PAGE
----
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New Medicare Bill

Recently, Representatives Greg Walden (R-OR) and Allyson Schwartz (D-PA) along with 21 representatives introduced legislation that would facilitate easier and timelier access to home health services under Medicare.

The bill, entitled “Home Health Care Planning Improvement Act of 2013” would allow physician assistants and nurse practitioners to prescribe home health services for Medicare beneficiaries.  Currently, while these types of practitioners are generally able to order nursing home care and write prescription medication for Medicare patients, they are not able to order home health care.

“We have a responsibility to provide America’s seniors with high quality, cost effective health care.  A key part of that is ensuring they have timely access to health care services in the privacy, comfort and security of their own homes.  These highly-skilled health care professionals play a central role in the delivery of primary care, particularly in medically under served areas and are crucial to coordinating team-based care,” said Representative Allyson Schwartz (D-PA).

Many older adults see PAs and NPs as their primary care physician and are often required to make an extra office visit with a doctor to get the in-home care they need.  As a result, many choose not to make the extra trip which leads to a lack of care.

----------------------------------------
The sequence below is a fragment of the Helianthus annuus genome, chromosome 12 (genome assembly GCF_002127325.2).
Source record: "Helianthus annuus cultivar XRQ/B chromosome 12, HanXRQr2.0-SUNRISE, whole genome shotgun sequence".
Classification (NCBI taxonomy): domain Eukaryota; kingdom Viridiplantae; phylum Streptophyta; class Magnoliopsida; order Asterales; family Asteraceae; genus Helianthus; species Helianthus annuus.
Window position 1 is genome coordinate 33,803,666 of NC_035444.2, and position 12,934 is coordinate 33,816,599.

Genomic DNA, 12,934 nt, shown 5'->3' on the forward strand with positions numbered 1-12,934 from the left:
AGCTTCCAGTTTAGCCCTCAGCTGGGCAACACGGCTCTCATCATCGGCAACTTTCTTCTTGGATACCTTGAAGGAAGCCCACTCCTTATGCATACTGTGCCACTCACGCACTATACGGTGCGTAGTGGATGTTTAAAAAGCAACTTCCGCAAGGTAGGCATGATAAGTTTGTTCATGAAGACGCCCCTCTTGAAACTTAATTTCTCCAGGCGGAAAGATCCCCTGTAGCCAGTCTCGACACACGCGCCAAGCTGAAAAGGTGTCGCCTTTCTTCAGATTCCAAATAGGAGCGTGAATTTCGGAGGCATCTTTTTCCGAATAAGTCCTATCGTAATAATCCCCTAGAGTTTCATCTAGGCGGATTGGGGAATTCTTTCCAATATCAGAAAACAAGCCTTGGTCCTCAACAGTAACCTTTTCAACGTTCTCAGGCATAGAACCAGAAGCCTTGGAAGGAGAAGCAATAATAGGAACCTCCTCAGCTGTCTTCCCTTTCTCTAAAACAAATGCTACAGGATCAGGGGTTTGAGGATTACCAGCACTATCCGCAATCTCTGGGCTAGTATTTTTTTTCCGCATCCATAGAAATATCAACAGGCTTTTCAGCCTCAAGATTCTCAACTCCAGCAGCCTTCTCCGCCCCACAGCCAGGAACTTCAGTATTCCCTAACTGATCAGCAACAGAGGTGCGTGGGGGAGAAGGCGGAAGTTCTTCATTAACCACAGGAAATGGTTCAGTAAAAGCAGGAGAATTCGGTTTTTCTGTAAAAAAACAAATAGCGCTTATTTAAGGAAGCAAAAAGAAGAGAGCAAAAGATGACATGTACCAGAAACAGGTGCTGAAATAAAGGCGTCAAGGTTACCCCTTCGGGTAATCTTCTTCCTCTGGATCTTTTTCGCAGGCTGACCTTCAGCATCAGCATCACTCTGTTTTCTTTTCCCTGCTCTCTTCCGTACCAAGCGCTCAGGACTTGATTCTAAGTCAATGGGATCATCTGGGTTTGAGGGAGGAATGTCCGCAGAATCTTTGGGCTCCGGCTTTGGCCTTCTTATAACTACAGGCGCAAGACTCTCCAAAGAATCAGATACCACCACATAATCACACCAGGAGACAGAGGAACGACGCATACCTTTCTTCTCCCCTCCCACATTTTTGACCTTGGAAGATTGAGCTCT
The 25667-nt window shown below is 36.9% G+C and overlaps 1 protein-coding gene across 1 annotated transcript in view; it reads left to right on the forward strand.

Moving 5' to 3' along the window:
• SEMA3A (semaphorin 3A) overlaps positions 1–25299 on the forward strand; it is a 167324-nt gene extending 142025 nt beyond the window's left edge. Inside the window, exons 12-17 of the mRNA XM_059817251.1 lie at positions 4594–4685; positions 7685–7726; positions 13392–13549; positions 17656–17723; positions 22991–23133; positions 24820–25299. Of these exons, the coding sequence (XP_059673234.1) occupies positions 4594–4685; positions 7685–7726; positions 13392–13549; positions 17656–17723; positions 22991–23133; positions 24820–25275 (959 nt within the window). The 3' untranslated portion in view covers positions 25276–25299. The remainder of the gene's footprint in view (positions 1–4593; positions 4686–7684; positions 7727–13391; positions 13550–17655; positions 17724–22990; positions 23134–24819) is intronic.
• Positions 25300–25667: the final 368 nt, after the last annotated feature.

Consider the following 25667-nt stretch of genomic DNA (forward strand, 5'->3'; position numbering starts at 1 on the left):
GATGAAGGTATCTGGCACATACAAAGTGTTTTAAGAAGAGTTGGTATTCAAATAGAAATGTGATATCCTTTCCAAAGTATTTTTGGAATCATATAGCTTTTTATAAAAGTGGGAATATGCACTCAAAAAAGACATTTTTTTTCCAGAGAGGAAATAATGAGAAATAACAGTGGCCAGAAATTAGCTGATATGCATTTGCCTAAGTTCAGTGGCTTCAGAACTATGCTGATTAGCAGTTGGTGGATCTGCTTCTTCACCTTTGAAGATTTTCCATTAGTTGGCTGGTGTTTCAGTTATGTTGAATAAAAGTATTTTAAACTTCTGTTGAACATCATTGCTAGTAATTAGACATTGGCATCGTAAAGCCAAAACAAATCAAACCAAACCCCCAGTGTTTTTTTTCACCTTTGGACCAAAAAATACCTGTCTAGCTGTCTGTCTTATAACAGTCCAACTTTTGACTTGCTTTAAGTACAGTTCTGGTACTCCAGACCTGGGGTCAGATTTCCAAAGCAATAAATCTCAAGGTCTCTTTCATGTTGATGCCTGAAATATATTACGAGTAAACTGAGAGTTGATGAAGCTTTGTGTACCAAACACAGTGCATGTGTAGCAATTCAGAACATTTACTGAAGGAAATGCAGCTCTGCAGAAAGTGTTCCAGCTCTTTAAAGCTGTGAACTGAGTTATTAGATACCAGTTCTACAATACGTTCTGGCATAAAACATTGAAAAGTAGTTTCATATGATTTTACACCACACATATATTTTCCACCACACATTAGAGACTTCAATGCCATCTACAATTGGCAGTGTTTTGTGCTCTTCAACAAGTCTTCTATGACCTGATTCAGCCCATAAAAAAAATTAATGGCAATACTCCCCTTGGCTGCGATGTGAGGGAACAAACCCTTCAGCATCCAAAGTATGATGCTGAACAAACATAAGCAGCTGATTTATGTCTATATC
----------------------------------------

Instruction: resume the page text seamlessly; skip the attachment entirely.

According to Val Halamandaris, President of NAHC, “Studies have shown that the expanded use of these professionals can result in dramatic decreases in expensive hospitalizations and nursing home stays.  We appreciate the outstanding leadership [Reps. Walden and Schwartz] have shown in helping make home and community based services more readily available to our nation’s elderly population and those with disabilities.”

In addition to increasing the accessibility of in-home health care to the nation’s senior citizens and others, this legislation could produce significant savings for Medicare.  In a 2011 study commissioned by the National Association for Home Care & Hospice (NAHC), it was estimated that in a five year period, Medicare savings would total around $91.9 million.  Savings would result from decreased administrative burden and costs for home health agencies as well as decreased administrative burden on physicians.